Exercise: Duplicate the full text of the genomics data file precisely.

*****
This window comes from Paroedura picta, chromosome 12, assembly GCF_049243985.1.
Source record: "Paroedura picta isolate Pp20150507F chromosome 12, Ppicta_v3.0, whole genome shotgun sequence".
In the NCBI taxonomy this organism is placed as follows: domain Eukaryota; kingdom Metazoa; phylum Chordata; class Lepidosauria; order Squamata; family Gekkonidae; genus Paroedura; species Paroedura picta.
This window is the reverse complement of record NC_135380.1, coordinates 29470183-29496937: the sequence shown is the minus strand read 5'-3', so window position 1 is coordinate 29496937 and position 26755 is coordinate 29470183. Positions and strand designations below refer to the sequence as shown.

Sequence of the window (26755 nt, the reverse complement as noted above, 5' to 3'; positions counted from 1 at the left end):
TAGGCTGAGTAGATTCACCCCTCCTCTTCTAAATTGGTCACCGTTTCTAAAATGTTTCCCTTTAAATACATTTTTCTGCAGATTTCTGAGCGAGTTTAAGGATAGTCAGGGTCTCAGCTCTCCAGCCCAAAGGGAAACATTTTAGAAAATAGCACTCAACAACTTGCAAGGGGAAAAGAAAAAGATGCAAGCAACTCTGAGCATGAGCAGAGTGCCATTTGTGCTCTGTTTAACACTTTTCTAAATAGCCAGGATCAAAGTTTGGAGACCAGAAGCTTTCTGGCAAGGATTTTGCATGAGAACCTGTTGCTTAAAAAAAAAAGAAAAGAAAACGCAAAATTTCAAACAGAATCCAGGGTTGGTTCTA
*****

This window comes from Paroedura picta, chromosome 12, assembly GCF_049243985.1.
Source record: "Paroedura picta isolate Pp20150507F chromosome 12, Ppicta_v3.0, whole genome shotgun sequence".
In the NCBI taxonomy this organism is placed as follows: domain Eukaryota; kingdom Metazoa; phylum Chordata; class Lepidosauria; order Squamata; family Gekkonidae; genus Paroedura; species Paroedura picta.
This window is the reverse complement of record NC_135380.1, coordinates 29470183-29496937: the sequence shown is the minus strand read 5'-3', so window position 1 is coordinate 29496937 and position 26755 is coordinate 29470183. Positions and strand designations below refer to the sequence as shown.

Sequence of the window (26755 nt, the reverse complement as noted above, 5' to 3'; positions counted from 1 at the left end):
TAGGCTGAGTAGATTCACCCCTCCTCTTCTAAATTGGTCACCGTTTCTAAAATGTTTCCCTTTAAATACATTTTTCTGCAGATTTCTGAGCGAGTTTAAGGATAGTCAGGGTCTCAGCTCTCCAGCCCAAAGGGAAACATTTTAGAAAATAGCACTCAACAACTTGCAAGGGGAAAAGAAAAAGATGCAAGCAACTCTGAGCATGAGCAGAGTGCCATTTGTGCTCTGTTTAACACTTTTCTAAATAGCCAGGATCAAAGTTTGGAGACCAGAAGCTTTCTGGCAAGGATTTTGCATGAGAACCTGTTGCTTAAAAAAAAAAGAAAAGAAAACGCAAAATTTCAAACAGAATCCAGGGTTGGTTCTA